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Towards a zero waste future

Many facilities managers are struggling to meet increasingly stringent commercial and industrial recycling rates. We asked a panel of waste management specialists how FMs can achieve compliance and improve efficiencies

There has been a growing drive in recent years for organisations to reduce the amount of waste they send to landfill. In 2018, the government published its Resources and Waste Strategy for England (see References, note 1). This builds on its 25 Year Environment Plan, setting out a policy framework which looks to ensure resources are used more efficiently, and waste minimised and deployed as a valuable source of raw materials(2). Much of the strategy focuses on the top end of the waste hierarchy – waste prevention and reuse(3).

FMJ and Grundon Waste Management have run a joint survey on waste management practices among FMs for the last three years. One of the key findings is that the greatest barrier to improving waste and recycling performance is the lack of awareness of stakeholders.

Says Scott Williams, Head of Contract Management at Grundon Waste Management: “Time and again we hear that the inability to engage staff with the need to recycle, combined with physical restrictions such as lack of space for extra bins and so on, are the biggest barriers to increasing segregation of waste. This was backed up by our 2020 FM survey results showing 38.35 per cent and 24.27 per cent respectively(4) – and it is the third time in a row that staff engagement has topped the list of challenges.”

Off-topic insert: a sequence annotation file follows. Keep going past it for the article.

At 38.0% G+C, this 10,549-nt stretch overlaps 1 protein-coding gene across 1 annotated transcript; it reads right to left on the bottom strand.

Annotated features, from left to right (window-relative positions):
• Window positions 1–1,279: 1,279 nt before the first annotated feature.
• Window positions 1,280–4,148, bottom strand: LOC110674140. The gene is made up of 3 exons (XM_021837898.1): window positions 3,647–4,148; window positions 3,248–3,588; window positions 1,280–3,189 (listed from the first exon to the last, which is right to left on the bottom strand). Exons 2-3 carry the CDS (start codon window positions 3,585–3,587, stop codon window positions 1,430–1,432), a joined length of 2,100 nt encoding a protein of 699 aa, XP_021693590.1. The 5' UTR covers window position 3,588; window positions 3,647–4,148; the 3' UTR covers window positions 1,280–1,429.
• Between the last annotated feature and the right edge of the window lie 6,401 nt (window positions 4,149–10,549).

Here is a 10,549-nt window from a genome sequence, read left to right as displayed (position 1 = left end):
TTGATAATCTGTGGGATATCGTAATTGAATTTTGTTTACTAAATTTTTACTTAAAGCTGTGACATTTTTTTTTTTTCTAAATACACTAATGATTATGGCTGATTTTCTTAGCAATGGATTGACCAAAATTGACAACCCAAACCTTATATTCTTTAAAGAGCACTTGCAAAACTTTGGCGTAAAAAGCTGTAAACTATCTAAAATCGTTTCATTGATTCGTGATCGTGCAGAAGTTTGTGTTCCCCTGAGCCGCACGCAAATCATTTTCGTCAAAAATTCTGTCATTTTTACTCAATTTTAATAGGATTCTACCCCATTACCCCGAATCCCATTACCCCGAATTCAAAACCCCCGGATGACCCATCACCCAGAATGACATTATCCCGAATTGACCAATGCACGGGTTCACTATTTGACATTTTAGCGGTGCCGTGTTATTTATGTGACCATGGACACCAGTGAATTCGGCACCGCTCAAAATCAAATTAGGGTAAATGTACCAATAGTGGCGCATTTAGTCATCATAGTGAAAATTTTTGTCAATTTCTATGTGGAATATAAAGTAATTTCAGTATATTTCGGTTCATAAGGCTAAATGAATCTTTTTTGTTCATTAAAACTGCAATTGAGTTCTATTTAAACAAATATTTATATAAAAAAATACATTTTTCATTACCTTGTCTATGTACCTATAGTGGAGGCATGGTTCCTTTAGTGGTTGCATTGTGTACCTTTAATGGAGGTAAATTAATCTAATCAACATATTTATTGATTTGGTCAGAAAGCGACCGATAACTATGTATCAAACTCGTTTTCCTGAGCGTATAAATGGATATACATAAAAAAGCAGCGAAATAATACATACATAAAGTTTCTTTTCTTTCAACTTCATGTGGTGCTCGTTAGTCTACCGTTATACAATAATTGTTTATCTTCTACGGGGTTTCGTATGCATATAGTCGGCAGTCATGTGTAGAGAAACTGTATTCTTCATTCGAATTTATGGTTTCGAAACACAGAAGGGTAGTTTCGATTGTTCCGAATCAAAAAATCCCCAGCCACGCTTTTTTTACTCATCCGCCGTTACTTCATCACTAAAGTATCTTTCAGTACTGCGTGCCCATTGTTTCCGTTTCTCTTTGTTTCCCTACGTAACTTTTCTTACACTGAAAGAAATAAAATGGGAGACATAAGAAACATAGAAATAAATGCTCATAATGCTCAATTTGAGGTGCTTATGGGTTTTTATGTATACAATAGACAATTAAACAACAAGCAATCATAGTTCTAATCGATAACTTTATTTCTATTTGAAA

Allied to this, adds Edward Griggs, Head of Waste Supply and Subcontractors for phs Group, is people’s frequent failure to manage the segregation of waste and ensure that streams such as food and paper avoid contamination, especially if they come from a mixed-waste environment – whether a canteen, workplace or public bin. He says: “To recycle effectively, you need to create quality waste streams and eliminate contamination – and much of the onus to do this is on the end user.”

Says Michael Taylor, MD of Mitie Waste: “The biggest challenge for many of our customers is managing waste segregation, rather than a specific material. While many companies used to have different bins for different materials, this has changed over time with many companies now having one ‘catch all’ recycling bin which is segregated later. People don’t always follow the system properly, and this has created a big challenge for waste companies. For example, when people throw away recyclable plastic contaminated with food, the entire bin is contaminated.”

Says Scott Williams: “We understand that for FMs, sometimes employee engagement can seem like yet another job to do on a never-ending list, and we’ve also been told there’s a degree of uncertainty among employees about what happens to the items that are sent for recycling. This more than anything shows why it is so important to share positive facts and figures to help inspire greater engagement.”

According to Jayne Kennedy, National Marketing and Social Value Manager for B&M Waste Services, increasing engagement and education doesn’t just apply to employees, but also visitors, cleaning teams, external contractors and clients. “Businesses should produce waste needs signage which is universally recognised and breaks through language barriers – clear concise messaging about what can and cannot be recycled and, most importantly,
a commitment to removing or reducing waste overall.”